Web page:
by Sabrina Holcomb
When high school student Wildin Acosta left the house to warm up his car on a cold winter day a few weeks ago, he didn’t know he’d never reach school that morning. Instead, Acosta was seized by Immigration and Customs Enforcement (ICE) agents from his front yard as his family looked on in horror.
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Acosta hasn’t been back to school since. He and five other North Carolina students are being held in a Georgia detention center, awaiting deportation back to the violence they fled in Central America.
Acosta was set to graduate from school in May and wanted to be an engineer. Rather than the diploma he dreamed of, he now faces deportation, which amounts to a death sentence says his family. The studious teen sought refuge in the United States because he had been issued an ultimatum by an Honduras gang—join or die.
Acosta was arrested after an immigration judge ordered his removal from the country when he didn’t show up for his latest hearing. At a previous hearing, his lawyer told him that he had little chance of being granted asylum, scaring Acosta into not showing up for his next court date.
The devastating impact of the latest ICE raids on students across the country has educators and immigration rights activists questioning the revision in the Department of Justice’s deportation priorities.
Before the recent crackdown on families and unaccompanied children crossing the border, deportation efforts focused on violent criminals, convicted felons, and people with significant misdemeanors—not students like Acosta with good standing in the community.
“Many of us aren’t prepared with what to tell our students,” says Riverside High School teacher Mika Hunter Twietmeyer, who calls Acosta a model student peers and classmates look up to. “We thought coming to school was a safe thing to do.”
Acosta’s ordeal has sent waves of fear throughout the Durham school district. Attendance at Riverside High, where Acosta is the second student to be detained, has dropped 20 percent. And tearful parents are scared to register their children for school because they’re frightened about giving out a home address.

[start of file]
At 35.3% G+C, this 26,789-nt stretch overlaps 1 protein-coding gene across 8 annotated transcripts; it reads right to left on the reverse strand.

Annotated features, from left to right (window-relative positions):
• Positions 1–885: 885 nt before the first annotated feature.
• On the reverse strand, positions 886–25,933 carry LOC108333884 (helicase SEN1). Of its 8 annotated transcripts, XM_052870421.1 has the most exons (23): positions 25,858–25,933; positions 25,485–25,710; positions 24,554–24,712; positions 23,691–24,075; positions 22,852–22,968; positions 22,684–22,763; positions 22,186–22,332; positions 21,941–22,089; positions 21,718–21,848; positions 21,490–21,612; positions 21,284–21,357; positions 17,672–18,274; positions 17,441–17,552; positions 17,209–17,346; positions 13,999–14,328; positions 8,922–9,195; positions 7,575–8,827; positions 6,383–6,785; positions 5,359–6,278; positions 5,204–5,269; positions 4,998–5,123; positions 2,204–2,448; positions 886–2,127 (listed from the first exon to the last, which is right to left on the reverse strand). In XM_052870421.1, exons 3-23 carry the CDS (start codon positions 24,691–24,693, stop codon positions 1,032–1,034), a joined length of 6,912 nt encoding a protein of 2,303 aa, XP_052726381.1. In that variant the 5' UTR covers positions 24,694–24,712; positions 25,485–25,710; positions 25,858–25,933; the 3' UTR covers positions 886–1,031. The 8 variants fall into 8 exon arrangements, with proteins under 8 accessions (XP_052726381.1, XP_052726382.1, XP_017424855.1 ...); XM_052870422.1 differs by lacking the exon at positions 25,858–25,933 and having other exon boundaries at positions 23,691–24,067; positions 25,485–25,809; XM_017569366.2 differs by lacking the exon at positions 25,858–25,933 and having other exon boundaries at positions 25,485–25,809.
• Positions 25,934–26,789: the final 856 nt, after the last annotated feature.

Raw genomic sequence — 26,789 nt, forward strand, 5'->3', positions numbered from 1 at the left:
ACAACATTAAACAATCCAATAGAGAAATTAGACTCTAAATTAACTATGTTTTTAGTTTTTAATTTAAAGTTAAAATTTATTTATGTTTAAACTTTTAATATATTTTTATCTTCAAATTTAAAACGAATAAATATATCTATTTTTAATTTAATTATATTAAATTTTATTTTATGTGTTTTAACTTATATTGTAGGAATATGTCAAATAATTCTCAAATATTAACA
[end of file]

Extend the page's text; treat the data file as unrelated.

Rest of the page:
One school bus driver in another district reported that a student was picked up by ICE while waiting at the school bus stop.
“A lot of students aren’t coming to school because they’re afraid to leave the house,” says Ellen Holmes, a Riverside teacher who knows Acosta well. “When they are at school, they’re distracted, anxious, and sad. It’s hard to calm them down and reassure them when they don’t know who might disappear next.”
Educators at Acosta’s school made videos describing the impact his capture has had on the school, and sixth grade honors students in an English Language Learners class elected to write letters to the White House asking for Acosta’s release as part of a class unit on persuasive writing.
After the Durham Association of Educators wrote a letter to the school board asking them to take action, board members, worried about the “staggering impact the current situation is having on schoolchildren,” passed a unanimous resolution opposing the deportation of Durham students.
The local Association is also preparing a fact sheet about the mental health trauma students are experiencing, with the long-term goal of helping educators support their students. And they’re asking educators nationwide to share their stories with the White House testifying to the upheaval the raids are causing in school communities.
Meanwhile, Acosta, still determined to graduate, touched everyone when he sent word to his teachers asking them to please send his homework to the detention center. Last week, educators, family members, and advocates gathered in solidarity, walking together to the post office to mail Acosta a package with his school work and letters of support.
During the walk, Riverside teacher Ellen Holmes spoke to Acosta on the phone. “He wanted to know how soon his package will get there. He’s having a hard time, but I told him we’re fighting for him and will always be here for him—no matter what.”